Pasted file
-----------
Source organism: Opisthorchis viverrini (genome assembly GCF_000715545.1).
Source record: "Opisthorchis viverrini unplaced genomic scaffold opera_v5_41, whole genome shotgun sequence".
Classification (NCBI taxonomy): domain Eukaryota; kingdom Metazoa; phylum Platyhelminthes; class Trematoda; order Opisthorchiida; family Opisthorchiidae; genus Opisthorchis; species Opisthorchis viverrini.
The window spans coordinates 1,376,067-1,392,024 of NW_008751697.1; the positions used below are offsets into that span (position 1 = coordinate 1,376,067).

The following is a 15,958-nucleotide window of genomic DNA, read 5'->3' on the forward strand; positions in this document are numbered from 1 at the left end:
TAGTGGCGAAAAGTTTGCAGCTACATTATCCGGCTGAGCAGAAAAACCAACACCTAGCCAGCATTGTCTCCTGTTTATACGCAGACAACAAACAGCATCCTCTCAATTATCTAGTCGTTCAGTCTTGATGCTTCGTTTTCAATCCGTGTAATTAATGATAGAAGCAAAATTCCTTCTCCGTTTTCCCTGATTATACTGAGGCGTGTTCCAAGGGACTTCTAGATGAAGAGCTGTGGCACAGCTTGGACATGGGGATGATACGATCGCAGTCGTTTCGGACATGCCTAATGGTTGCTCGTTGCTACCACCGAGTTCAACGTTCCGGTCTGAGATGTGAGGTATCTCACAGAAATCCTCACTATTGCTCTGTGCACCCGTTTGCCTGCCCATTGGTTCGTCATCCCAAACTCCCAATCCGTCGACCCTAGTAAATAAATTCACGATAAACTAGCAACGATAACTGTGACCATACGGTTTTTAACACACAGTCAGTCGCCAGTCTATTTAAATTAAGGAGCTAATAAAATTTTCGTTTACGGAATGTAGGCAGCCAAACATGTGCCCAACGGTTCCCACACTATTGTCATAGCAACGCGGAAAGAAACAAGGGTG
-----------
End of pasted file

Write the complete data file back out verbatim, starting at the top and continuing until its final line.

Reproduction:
Source organism: Opisthorchis viverrini (genome assembly GCF_000715545.1).
Source record: "Opisthorchis viverrini unplaced genomic scaffold opera_v5_41, whole genome shotgun sequence".
Classification (NCBI taxonomy): domain Eukaryota; kingdom Metazoa; phylum Platyhelminthes; class Trematoda; order Opisthorchiida; family Opisthorchiidae; genus Opisthorchis; species Opisthorchis viverrini.
The window spans coordinates 1,376,067-1,392,024 of NW_008751697.1; the positions used below are offsets into that span (position 1 = coordinate 1,376,067).

The following is a 15,958-nucleotide window of genomic DNA, read 5'->3' on the forward strand; positions in this document are numbered from 1 at the left end:
TAGTGGCGAAAAGTTTGCAGCTACATTATCCGGCTGAGCAGAAAAACCAACACCTAGCCAGCATTGTCTCCTGTTTATACGCAGACAACAAACAGCATCCTCTCAATTATCTAGTCGTTCAGTCTTGATGCTTCGTTTTCAATCCGTGTAATTAATGATAGAAGCAAAATTCCTTCTCCGTTTTCCCTGATTATACTGAGGCGTGTTCCAAGGGACTTCTAGATGAAGAGCTGTGGCACAGCTTGGACATGGGGATGATACGATCGCAGTCGTTTCGGACATGCCTAATGGTTGCTCGTTGCTACCACCGAGTTCAACGTTCCGGTCTGAGATGTGAGGTATCTCACAGAAATCCTCACTATTGCTCTGTGCACCCGTTTGCCTGCCCATTGGTTCGTCATCCCAAACTCCCAATCCGTCGACCCTAGTAAATAAATTCACGATAAACTAGCAACGATAACTGTGACCATACGGTTTTTAACACACAGTCAGTCGCCAGTCTATTTAAATTAAGGAGCTAATAAAATTTTCGTTTACGGAATGTAGGCAGCCAAACATGTGCCCAACGGTTCCCACACTATTGTCATAGCAACGCGGAAAGAAACAAGGGTG